Where is an Advisor’s Time Best Spent?

October 14, 2014

by Beverly Flaxington

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Beverly Flaxington is a practice management consultant. She answers questions from advisors facing human resource issues. To submit yours, email us here.

Advisor Perspectives welcomes guest contributions. The views presented here do not necessarily represent those of Advisor Perspectives.

Dear Bev,

Would you say it is more important for an advisor who leads a firm to spend time with clients or with staff? We have an ongoing argument here and would appreciate your opinion.

Lloyd S.

Dear Lloyd,

This is certainly one of the more loaded inquiries I have received. Of course, I wish I knew whether you were the leader of the firm or whether you are trying to get fodder to make your point to the leader!

It’s also a loaded question because I can’t help by defaulting to the non-direct, “it depends”. There are so many variables in this situation (as well in as most situations where human behavior is involved!) Here are the questions I need answered:

      1. Are clients at risk? Does the leader need to be in contact because clients know the leader and would feel vulnerable without that one-on-one connection?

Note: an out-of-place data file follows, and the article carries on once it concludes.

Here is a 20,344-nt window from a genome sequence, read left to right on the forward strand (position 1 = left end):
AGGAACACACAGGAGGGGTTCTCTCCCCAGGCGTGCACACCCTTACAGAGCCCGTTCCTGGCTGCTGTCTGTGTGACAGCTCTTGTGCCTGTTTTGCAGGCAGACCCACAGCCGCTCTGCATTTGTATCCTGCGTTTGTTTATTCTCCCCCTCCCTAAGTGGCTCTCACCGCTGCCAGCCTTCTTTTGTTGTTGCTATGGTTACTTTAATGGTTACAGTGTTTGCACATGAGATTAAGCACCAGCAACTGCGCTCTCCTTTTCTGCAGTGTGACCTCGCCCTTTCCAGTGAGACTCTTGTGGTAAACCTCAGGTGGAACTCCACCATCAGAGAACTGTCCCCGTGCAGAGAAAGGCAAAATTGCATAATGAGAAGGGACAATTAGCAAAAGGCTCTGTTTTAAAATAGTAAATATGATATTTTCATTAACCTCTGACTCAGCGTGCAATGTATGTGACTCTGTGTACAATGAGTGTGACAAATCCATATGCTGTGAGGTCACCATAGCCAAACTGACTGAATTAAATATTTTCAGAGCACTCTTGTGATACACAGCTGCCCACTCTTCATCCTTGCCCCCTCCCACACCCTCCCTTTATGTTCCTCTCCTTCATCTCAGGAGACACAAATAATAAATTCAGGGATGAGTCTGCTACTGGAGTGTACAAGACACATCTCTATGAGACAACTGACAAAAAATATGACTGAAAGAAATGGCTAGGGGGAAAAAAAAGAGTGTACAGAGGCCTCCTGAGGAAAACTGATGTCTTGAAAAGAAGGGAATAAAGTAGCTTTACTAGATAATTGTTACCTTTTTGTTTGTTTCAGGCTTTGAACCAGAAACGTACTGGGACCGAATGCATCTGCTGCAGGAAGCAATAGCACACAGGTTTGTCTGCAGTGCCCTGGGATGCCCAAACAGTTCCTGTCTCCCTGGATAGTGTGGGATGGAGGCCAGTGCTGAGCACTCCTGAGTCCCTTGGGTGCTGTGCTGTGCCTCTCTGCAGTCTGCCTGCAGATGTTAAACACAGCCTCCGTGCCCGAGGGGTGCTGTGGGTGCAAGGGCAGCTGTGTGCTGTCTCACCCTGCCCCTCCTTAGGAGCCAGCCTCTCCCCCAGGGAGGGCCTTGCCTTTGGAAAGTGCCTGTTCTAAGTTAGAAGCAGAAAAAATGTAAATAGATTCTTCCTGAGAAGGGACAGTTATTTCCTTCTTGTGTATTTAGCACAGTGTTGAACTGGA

2. What exactly do employees need from the leader? Is it moral support, or are they lacking in some skill that the leader needs to provide?
      3. Are there opportunities for the leader to manage his or her time differently so that the choice is not so black and white but rather allows for focus on both of these areas?
      4. Where does the “argument” part come into play? Why is there tension over where the leader is spending their time?

It seems to me that there is a lot more underneath this question than can be addressed in this column. In general, many firm leaders do spend a great deal of time with clients. This can be okay as long as they are also spending the time necessary to manage their teams and run their firms. However, some advisors bring in a chief operating officer or some partner to divvy up responsibilities and have specific areas of focus.

It might make sense to get your whole team in a room, with the leader, and talk about the current obstacles. What’s missing? What’s not happening now that needs to happen? What struggles does the leader have that might be getting overlooked?

This could be a great opportunity to pull the team closer together if, instead of finger-pointing and arguing, you could use this as a chance to strengthen communication throughout the firm.

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